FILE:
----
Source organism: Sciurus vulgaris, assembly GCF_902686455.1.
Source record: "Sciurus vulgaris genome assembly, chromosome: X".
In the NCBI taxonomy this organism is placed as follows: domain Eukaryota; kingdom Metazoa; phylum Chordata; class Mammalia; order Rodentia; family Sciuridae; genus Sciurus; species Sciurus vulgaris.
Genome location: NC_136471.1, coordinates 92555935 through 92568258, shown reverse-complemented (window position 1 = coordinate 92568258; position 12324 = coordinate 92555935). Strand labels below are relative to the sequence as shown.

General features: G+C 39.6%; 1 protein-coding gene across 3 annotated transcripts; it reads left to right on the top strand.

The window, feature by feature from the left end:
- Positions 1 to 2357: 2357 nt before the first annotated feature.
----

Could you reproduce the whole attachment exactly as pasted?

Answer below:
Source organism: Sciurus vulgaris, assembly GCF_902686455.1.
Source record: "Sciurus vulgaris genome assembly, chromosome: X".
In the NCBI taxonomy this organism is placed as follows: domain Eukaryota; kingdom Metazoa; phylum Chordata; class Mammalia; order Rodentia; family Sciuridae; genus Sciurus; species Sciurus vulgaris.
Genome location: NC_136471.1, coordinates 92555935 through 92568258, shown reverse-complemented (window position 1 = coordinate 92568258; position 12324 = coordinate 92555935). Strand labels below are relative to the sequence as shown.

General features: G+C 39.6%; 1 protein-coding gene across 3 annotated transcripts; it reads left to right on the top strand.

The window, feature by feature from the left end:
- Positions 1 to 2357: 2357 nt before the first annotated feature.